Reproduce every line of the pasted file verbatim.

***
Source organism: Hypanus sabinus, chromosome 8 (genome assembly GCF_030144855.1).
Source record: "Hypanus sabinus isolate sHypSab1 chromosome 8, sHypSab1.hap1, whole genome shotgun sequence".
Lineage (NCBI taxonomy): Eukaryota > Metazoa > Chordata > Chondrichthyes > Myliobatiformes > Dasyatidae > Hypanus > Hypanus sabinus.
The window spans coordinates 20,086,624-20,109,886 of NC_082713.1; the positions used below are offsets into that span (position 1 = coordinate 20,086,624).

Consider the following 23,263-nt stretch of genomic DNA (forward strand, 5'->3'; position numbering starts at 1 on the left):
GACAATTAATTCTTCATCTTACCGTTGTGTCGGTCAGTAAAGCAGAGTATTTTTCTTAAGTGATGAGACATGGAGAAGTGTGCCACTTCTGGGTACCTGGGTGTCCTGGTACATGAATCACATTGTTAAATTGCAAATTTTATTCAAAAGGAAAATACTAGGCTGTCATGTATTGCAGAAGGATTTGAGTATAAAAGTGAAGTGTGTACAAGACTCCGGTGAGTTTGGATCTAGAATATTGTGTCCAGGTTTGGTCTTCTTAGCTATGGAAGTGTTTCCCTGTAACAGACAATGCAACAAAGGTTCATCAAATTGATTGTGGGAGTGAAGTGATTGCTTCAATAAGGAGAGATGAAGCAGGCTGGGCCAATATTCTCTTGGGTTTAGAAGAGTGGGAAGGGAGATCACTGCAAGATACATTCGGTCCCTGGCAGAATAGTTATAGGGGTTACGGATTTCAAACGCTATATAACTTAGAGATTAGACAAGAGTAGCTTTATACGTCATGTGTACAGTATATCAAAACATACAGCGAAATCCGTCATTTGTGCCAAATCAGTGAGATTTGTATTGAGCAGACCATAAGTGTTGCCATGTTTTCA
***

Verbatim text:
Source organism: Hypanus sabinus, chromosome 8 (genome assembly GCF_030144855.1).
Source record: "Hypanus sabinus isolate sHypSab1 chromosome 8, sHypSab1.hap1, whole genome shotgun sequence".
Lineage (NCBI taxonomy): Eukaryota > Metazoa > Chordata > Chondrichthyes > Myliobatiformes > Dasyatidae > Hypanus > Hypanus sabinus.
The window spans coordinates 20,086,624-20,109,886 of NC_082713.1; the positions used below are offsets into that span (position 1 = coordinate 20,086,624).

Consider the following 23,263-nt stretch of genomic DNA (forward strand, 5'->3'; position numbering starts at 1 on the left):
GACAATTAATTCTTCATCTTACCGTTGTGTCGGTCAGTAAAGCAGAGTATTTTTCTTAAGTGATGAGACATGGAGAAGTGTGCCACTTCTGGGTACCTGGGTGTCCTGGTACATGAATCACATTGTTAAATTGCAAATTTTATTCAAAAGGAAAATACTAGGCTGTCATGTATTGCAGAAGGATTTGAGTATAAAAGTGAAGTGTGTACAAGACTCCGGTGAGTTTGGATCTAGAATATTGTGTCCAGGTTTGGTCTTCTTAGCTATGGAAGTGTTTCCCTGTAACAGACAATGCAACAAAGGTTCATCAAATTGATTGTGGGAGTGAAGTGATTGCTTCAATAAGGAGAGATGAAGCAGGCTGGGCCAATATTCTCTTGGGTTTAGAAGAGTGGGAAGGGAGATCACTGCAAGATACATTCGGTCCCTGGCAGAATAGTTATAGGGGTTACGGATTTCAAACGCTATATAACTTAGAGATTAGACAAGAGTAGCTTTATACGTCATGTGTACAGTATATCAAAACATACAGCGAAATCCGTCATTTGTGCCAAATCAGTGAGATTTGTATTGAGCAGACCATAAGTGTTGCCATGTTTTCA